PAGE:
THE MONTESSORI PARENT
done, the Montessori education leads to confident and
self-disciplined children who acquire a sound background for
academic and creative skill and interests. IS IT FOR YOU?
question is purposely stated: Is it for you? And not: Is
it for your child? The philosophy and methods Maria Montessori
developed are based on universal laws of child growth and can
certainly be helpful to your child. Whether Montessori will be
helpful you, however is another question, for the answer depends
upon your conception of your function as a parent. Montessori
viewed parents as guardians, not as creators, for it is the child
who must create himself.
He is given special powers for this task
which the parents must see to understand and collaborate with. How
are they to do this? First they must develop their innate capacity
to observe, enjoy and empathise with their young. On a practical
level, this means a frequent willingness to suspend the adult’s
achievement-oriented view of life and to adopt the much slower pace
of the child, a difficult thing to do!
Secondly, it means preparing a home environment in which the needs
of the child are met. This means that as a tiny baby the child must
be accepted into the social life of the family and not isolated in a
nursery, where his need to absorb the world around him is thwarted.
As he grows, his need to crawl and eventually to walk must be
accepted and encouraged.
Montessori did not believe the extensive
use of playpens, cribs and pushchairs is necessary. Rooms can be
made safe for toddlers; low beds are much safer that cribs, which
the adventurous child sooner or later climbs out of. Walks can be
set at a child’s pace.
child grows he wants to touch and handle the same objects in the
environment he sees others using. The parent must encourage this,
for it is the child’s innate understanding that he must eventually
take his place in the world as an adult that compels him to this
behaviour. Inevitably, the child will want to explore things in the
environment which belong to others.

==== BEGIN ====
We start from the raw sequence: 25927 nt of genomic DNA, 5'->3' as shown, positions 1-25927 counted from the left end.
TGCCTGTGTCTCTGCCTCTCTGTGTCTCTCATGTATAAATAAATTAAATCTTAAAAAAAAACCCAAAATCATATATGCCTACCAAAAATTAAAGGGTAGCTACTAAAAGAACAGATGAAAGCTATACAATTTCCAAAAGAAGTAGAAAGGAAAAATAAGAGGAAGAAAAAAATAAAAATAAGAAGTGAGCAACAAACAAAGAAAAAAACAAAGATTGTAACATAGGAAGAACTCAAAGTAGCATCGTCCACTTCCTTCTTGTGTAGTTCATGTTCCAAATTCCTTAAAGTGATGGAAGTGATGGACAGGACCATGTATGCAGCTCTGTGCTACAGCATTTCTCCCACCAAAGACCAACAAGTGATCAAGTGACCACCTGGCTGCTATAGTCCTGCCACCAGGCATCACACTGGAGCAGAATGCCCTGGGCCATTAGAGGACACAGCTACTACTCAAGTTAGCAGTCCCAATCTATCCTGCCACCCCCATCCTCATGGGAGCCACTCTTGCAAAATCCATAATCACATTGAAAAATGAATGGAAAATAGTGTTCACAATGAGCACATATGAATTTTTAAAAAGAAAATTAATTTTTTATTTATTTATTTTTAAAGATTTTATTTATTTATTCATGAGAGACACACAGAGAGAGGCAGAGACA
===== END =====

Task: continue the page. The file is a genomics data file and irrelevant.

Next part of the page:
Where possible, a substitution
should be made. For example, it is not mother’s pen but one like it
of his own the child wishes for. Because “don’t touch” is
synonymous with “don’t learn” for the young child, it should be
saved for only those situations where there is no other resource.
There is no question here of abuse however, of either material
things or the rights of others. The child has no way of developing
respect for his environment and the people within it if appropriate
limits are not set. The
parent must so arrange the home that he helps the child master his
environment and becomes increasingly independent of the parent’s
help. The child’s room should be simple and orderly. Everything in
it should be appropriate for his size and ability. Low shelves with
a few well-chosen toys.
A low table with brush and comb, mirror,
low hooks to put his clothes on – the latter to be chosen for the
ease with which he can get in and out of them. An accessible place
to put his soiled clothes, hang up his towel etc.It is
the child’s instinct and desire for work and serious accomplishment
that enables him to develop a healthy self-concept and realistic
Therefore, he should be allowed to observe and
participate in his parent’s activities at the kitchen sink or garage
workbench. An appropriate stool helps him into the adult’s world,
and the parent has only to slow his pace and expectations for the
child to join him in making his own sandwich or birdhouse.
over-abundance of toys and many hours of television rob the child of
his opportunity for those accomplishments and create an unnatural
passivity and apathy toward life.
accept the Montessori viewpoint of parenthood, you may want to send
your child to a Montessori school to complement your approach to him
child’s work is to create the man he is to become. An adult works
to perfect the environment but a child works to perfect himself”